Over the last couple of months, discovery of exoplanets has gained significant momentum as scientists are providing glimpses of different planets’ atmospheres and if they are suitable for sustaining life. Recently, scientists have announced that a Neptune sized planet residing more than 400 light years away contain significant amount of water in its atmosphere.
However, unlike Neptune, the planet is significantly closer to its star as it takes only four days to complete an orbit. However, the size of the planet is significantly bigger than that of Neptune. Scientists have concluded that such size might occur from the fact that it is closer to its star which caused the planet’s atmosphere to expand due to heat. To give you an idea, the temperature of the planet’s atmosphere is nearly 1,000 kelvin which will make most of the known element vaporize within seconds.
Although the planet isn’t suitable for sustaining life forms, it gives scientists a better perspective into how atmosphere in the other planets can be. The team behind the finding obtained data in different imaging time on the Hubble Space Telescope and found some archival images taken by the Spitzer Space Telescope. The combined data revealed areas where key molecules would absorb different matters including water, carbon dioxide, and methane.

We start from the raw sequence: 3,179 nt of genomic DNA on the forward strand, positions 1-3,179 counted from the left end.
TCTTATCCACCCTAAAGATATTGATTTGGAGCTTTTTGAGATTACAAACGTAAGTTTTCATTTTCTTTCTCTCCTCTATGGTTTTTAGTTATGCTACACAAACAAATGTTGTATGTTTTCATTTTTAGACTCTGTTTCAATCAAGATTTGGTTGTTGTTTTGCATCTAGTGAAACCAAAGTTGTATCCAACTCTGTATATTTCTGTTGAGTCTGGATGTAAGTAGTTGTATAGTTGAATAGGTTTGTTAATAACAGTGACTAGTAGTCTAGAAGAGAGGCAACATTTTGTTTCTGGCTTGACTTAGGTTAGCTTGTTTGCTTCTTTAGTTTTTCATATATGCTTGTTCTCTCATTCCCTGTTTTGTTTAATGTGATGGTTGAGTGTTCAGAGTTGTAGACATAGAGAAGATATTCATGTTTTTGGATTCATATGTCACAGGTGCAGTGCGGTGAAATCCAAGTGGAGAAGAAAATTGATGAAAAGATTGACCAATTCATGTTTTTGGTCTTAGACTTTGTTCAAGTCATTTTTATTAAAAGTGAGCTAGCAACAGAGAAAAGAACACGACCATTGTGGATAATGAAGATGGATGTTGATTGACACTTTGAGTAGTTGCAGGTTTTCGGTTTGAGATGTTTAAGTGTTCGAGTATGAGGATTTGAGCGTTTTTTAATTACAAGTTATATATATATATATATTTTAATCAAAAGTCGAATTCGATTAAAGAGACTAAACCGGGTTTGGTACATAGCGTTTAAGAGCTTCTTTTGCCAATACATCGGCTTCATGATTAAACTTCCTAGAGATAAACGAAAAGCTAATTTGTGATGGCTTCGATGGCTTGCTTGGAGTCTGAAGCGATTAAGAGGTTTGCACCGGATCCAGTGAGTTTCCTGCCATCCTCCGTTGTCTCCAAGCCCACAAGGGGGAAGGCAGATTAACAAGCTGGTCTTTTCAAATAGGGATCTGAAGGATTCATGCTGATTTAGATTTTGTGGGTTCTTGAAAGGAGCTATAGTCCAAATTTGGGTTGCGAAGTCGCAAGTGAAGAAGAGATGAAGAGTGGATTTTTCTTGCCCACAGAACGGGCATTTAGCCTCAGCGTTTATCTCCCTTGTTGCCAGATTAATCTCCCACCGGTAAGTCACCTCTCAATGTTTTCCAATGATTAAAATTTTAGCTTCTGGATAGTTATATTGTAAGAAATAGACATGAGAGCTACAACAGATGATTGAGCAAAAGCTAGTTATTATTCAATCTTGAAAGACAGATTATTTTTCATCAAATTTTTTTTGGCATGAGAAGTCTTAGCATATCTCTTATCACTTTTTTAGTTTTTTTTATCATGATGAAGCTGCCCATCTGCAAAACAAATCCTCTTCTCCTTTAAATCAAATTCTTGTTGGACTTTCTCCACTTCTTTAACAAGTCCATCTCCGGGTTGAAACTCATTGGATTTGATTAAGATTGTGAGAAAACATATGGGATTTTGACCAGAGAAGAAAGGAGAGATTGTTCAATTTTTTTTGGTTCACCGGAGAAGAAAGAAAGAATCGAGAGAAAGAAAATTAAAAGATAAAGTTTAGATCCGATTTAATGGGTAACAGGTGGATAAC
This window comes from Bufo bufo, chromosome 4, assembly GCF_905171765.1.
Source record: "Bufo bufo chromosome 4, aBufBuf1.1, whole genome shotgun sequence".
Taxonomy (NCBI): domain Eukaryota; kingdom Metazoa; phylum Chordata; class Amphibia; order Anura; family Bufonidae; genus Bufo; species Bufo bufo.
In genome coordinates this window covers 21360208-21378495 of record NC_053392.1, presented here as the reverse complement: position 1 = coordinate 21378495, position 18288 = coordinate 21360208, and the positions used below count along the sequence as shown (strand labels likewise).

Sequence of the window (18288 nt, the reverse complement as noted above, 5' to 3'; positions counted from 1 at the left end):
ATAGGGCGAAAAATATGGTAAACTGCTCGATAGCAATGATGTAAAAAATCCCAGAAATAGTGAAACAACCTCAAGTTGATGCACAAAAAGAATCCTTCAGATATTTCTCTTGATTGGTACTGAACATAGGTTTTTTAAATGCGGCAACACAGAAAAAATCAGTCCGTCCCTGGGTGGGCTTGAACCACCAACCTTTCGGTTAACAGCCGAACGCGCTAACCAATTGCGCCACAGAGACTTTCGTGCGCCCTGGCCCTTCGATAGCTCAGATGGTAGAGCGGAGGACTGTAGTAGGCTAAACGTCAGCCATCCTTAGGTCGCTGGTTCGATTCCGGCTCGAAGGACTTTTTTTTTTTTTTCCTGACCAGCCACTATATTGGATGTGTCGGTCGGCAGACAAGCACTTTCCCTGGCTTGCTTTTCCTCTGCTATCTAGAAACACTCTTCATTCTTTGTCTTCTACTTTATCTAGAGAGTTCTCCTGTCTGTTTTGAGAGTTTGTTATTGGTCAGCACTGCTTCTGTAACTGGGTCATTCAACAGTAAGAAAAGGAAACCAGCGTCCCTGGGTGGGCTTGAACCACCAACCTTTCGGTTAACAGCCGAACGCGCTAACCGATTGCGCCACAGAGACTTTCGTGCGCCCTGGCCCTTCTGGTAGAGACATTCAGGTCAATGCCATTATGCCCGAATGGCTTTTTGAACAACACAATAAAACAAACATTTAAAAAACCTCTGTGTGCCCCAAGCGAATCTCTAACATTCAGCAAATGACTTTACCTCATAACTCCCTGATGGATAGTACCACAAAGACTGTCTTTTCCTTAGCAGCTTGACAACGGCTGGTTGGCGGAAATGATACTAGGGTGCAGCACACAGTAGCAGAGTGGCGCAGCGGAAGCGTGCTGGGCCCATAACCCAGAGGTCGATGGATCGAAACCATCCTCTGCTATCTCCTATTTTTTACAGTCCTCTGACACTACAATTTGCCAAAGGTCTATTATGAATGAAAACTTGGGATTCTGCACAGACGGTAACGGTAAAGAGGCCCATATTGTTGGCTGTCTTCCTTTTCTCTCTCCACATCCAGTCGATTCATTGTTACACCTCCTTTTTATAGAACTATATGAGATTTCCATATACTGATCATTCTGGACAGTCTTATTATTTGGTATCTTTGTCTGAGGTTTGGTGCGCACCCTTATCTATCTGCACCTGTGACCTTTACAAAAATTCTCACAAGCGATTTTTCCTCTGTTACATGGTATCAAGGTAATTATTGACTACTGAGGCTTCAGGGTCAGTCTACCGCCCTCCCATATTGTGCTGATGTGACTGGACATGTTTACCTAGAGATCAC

While there was no sign of methane or carbon dioxide, there was significant amount of water in the atmosphere of the planet. However, as the temperature of the platform is significantly higher, chances are that the clouds of the planet contain significant amount of sulfur-based chemicals, like zinc and sodium sulfide. Given that the atmosphere isn’t so dense to contain massive supply of water, chances are the planet has substantial amount of gas left from the days when the planet was formed.
While we have to wait a long time before we find a planet that could contain similar atmosphere to Earth’s, it’s interesting to hear from scientists that there are planets which contain water, key element to sustain life although they are far from suitable to sustain life.
Feaetured Image: NASA